News Tech: Google developers began working on a patch series in May to allow encrypted hibernation for Linux, which would be protected by the platform hardware itself, such as a TPM module, as well as user identification through a password or another method. A second iteration of the Linux encrypted hibernation support was released today.
The 1.5k lines of new kernel code that were affected by the encrypted hibernation “v2” patches correct a few code warnings, different user key changes, and other low-level modifications.
Security is a top priority for the Google engineers leading this encrypted hibernation work on the Chrome OS team; not only does it need to be supported by user authentication, a TPM, or other platform protection, but it also needs to prevent malicious user-space software from being able to compromise the hibernation image in order to attack the kernel once it is reloaded.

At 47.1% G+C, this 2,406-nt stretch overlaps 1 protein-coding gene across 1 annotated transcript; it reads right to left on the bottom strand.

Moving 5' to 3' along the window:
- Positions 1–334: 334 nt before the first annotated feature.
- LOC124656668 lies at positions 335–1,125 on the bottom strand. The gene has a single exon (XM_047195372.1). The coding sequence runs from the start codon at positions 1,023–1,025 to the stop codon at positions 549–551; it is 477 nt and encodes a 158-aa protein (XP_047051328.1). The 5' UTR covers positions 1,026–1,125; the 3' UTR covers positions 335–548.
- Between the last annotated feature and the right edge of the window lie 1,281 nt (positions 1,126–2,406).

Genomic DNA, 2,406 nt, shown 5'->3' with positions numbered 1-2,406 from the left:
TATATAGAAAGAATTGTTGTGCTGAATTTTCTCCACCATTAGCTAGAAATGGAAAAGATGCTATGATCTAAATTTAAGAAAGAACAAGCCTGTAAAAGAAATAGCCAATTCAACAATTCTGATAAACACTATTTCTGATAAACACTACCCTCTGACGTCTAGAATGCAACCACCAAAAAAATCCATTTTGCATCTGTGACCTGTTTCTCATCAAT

For the most recent details, check out this patch series if you’re interested in the potential of Linux encrypted hibernation.
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